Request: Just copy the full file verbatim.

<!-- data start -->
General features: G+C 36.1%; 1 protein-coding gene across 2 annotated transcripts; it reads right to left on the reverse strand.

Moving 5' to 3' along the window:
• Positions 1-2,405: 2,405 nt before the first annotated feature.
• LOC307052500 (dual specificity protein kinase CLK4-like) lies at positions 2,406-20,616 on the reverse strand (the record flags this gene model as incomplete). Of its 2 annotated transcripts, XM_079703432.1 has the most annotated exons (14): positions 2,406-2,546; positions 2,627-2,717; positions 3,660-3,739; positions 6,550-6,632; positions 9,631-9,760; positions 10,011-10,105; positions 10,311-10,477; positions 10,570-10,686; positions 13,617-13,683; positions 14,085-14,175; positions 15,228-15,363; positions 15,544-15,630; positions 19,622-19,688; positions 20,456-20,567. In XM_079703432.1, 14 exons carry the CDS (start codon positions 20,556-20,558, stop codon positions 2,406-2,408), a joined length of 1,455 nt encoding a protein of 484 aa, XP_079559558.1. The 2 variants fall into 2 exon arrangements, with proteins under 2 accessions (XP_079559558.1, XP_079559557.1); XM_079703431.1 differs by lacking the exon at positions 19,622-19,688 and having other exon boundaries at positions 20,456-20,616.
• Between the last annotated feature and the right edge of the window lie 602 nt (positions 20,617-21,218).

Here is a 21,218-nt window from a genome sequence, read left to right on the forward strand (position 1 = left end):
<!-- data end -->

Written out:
General features: G+C 36.1%; 1 protein-coding gene across 2 annotated transcripts; it reads right to left on the reverse strand.

Moving 5' to 3' along the window:
• Positions 1-2,405: 2,405 nt before the first annotated feature.
• LOC307052500 (dual specificity protein kinase CLK4-like) lies at positions 2,406-20,616 on the reverse strand (the record flags this gene model as incomplete). Of its 2 annotated transcripts, XM_079703432.1 has the most annotated exons (14): positions 2,406-2,546; positions 2,627-2,717; positions 3,660-3,739; positions 6,550-6,632; positions 9,631-9,760; positions 10,011-10,105; positions 10,311-10,477; positions 10,570-10,686; positions 13,617-13,683; positions 14,085-14,175; positions 15,228-15,363; positions 15,544-15,630; positions 19,622-19,688; positions 20,456-20,567. In XM_079703432.1, 14 exons carry the CDS (start codon positions 20,556-20,558, stop codon positions 2,406-2,408), a joined length of 1,455 nt encoding a protein of 484 aa, XP_079559558.1. The 2 variants fall into 2 exon arrangements, with proteins under 2 accessions (XP_079559558.1, XP_079559557.1); XM_079703431.1 differs by lacking the exon at positions 19,622-19,688 and having other exon boundaries at positions 20,456-20,616.
• Between the last annotated feature and the right edge of the window lie 602 nt (positions 20,617-21,218).

Here is a 21,218-nt window from a genome sequence, read left to right on the forward strand (position 1 = left end):